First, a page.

Staff Pick: Jeff Tweedy at the Davidson Theatre

Joel Oliphint

On Jeff Tweedy's recently released solo album, Warm, the Wilco frontman is plainspoken and casually personal, probably more so than he has ever been on a Wilco release. With soft but not necessarily safe production, Tweedy reckons with his past, present and future (which, of course, includes death) in a way that works as a companion piece to his recent memoir, Let's Go (So We Can Get Back).

Along the way, he addresses some of the criticisms lobbed at him over the years, namely that early-career Wilco albums likeBeing There,Summerteeth,Yankee Hotel Foxtrot andA Ghost is Born were peak Wilco, and ever since, Tweedy has been writing adequate but unremarkable songs. Those early albums also coincided with Tweedy's heavy drug use, while the latter part of Wilco's 25-year career line up with Tweedy's sobriety.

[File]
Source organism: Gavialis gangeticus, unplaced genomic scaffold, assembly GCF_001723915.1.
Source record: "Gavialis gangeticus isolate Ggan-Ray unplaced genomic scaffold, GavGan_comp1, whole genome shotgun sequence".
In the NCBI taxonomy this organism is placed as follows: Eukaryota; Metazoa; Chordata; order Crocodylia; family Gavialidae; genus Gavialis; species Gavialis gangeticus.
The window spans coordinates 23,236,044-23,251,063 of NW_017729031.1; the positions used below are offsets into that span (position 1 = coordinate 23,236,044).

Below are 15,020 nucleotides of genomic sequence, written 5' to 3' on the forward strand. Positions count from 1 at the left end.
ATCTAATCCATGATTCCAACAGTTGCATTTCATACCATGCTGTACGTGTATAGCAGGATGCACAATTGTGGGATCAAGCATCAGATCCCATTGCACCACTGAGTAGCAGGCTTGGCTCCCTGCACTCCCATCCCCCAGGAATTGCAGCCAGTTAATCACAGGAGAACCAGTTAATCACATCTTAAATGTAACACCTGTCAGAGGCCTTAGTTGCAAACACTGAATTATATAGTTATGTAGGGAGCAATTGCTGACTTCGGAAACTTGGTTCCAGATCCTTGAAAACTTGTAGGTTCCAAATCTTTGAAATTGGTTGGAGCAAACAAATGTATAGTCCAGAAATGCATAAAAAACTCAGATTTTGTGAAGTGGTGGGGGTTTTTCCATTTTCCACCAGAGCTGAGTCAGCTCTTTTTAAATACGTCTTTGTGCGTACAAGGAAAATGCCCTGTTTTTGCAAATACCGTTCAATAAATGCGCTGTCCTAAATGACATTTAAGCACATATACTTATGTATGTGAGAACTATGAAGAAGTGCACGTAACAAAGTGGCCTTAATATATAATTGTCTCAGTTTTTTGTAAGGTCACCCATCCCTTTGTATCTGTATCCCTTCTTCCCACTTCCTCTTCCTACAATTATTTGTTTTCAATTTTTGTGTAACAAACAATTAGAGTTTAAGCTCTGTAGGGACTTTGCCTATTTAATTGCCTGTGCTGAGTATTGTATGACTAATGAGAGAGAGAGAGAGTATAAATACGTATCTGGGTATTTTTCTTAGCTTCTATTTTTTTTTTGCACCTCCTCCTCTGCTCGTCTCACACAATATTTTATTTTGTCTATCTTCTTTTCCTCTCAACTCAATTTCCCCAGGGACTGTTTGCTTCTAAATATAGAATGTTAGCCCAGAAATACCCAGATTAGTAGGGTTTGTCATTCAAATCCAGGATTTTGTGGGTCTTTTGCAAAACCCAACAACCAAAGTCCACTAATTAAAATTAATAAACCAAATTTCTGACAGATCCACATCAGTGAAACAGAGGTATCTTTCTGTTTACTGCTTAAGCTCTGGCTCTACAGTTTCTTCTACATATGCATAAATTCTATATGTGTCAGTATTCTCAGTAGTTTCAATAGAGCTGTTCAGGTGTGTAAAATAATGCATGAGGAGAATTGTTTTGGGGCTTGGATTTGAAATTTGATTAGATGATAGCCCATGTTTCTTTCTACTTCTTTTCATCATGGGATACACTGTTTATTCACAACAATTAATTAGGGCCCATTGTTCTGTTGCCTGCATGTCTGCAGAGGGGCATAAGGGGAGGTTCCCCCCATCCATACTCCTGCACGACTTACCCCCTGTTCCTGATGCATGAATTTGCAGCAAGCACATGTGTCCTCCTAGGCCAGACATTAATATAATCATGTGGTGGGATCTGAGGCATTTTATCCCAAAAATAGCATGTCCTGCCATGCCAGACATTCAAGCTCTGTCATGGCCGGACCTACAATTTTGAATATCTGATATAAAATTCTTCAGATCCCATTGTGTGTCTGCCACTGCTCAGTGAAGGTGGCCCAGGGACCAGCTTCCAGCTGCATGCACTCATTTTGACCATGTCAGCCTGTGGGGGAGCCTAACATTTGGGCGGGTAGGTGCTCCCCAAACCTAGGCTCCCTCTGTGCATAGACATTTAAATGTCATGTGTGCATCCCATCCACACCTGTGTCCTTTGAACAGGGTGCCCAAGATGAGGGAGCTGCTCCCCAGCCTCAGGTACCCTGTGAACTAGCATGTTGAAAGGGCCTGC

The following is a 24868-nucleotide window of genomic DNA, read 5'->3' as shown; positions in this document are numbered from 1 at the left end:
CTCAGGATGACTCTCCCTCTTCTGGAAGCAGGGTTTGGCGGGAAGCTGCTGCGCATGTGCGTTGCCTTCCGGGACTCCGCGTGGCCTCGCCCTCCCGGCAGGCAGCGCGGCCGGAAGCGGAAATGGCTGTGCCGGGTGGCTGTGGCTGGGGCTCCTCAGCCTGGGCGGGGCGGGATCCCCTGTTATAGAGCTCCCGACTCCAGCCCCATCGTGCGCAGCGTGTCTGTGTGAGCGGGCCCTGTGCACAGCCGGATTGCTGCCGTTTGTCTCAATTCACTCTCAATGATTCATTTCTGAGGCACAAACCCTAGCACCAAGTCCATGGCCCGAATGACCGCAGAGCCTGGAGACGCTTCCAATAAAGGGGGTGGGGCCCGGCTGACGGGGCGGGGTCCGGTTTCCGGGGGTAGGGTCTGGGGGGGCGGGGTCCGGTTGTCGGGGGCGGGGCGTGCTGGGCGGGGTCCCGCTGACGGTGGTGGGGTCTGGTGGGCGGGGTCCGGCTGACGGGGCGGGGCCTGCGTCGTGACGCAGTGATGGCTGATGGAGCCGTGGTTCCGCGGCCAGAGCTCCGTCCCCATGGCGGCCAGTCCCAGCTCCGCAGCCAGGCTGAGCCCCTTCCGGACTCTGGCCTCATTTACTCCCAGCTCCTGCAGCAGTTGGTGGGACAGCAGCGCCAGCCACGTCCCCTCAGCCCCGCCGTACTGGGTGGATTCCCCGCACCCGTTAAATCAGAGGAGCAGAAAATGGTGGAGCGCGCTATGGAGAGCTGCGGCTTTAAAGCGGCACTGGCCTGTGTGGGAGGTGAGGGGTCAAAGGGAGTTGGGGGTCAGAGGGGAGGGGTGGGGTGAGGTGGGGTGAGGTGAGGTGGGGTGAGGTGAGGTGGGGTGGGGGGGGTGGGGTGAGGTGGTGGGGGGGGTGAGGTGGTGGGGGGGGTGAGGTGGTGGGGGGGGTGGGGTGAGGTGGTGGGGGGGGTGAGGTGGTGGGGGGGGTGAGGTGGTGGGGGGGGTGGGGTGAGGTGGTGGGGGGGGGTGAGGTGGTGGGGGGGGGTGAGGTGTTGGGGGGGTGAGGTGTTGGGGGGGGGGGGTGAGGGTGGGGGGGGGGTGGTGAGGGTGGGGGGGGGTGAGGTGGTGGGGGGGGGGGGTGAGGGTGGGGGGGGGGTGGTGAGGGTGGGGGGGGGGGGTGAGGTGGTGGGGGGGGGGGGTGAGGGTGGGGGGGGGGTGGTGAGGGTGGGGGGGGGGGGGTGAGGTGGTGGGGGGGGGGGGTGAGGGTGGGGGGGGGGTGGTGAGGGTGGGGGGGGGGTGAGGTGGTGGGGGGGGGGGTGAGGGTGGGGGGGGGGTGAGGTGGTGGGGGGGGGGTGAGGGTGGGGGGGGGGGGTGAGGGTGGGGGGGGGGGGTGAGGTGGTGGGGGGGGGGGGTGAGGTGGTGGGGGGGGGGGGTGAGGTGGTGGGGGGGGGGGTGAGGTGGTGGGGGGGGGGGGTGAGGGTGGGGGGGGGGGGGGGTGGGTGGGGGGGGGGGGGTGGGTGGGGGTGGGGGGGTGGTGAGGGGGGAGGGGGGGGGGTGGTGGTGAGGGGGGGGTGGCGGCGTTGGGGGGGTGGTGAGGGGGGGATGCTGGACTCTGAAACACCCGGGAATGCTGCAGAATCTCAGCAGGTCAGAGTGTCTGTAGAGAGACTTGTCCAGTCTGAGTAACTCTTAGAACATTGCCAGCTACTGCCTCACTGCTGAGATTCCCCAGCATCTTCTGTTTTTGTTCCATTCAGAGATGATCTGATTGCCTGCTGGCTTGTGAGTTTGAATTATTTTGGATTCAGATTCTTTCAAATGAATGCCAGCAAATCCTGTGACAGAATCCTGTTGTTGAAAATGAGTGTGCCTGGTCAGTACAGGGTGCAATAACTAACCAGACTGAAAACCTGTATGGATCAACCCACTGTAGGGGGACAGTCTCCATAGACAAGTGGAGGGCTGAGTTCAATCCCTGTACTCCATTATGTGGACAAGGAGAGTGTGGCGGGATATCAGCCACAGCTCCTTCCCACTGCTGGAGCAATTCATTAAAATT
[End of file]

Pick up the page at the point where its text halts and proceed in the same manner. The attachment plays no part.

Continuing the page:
Tweedy rejects that narrative, but does so in a way that exposes the salient point that critique overlooks: his survival. “Now people say/‘What drugs did you take, and why don't you start taking them again?'/But they're not my friends/And if I was dead, what difference would it ever make to them if I got high?” Tweedy sings on “Having Been Is No Way to Be.”

Warm is also the most hopeful Tweedy has sounded, even when he talks about every human's eventual fate. “We all think about dying/Don't let it kill ya,” he sings on “Don't Forget,” and in nearly the same breath he follows his own instructions, moving on to the next piece of sage advice: “Don't forget to brush your teeth.”

7:30 p.m. Sunday, March 31

77 S. High St., Downtown


Riffe Center's Davidson Theatre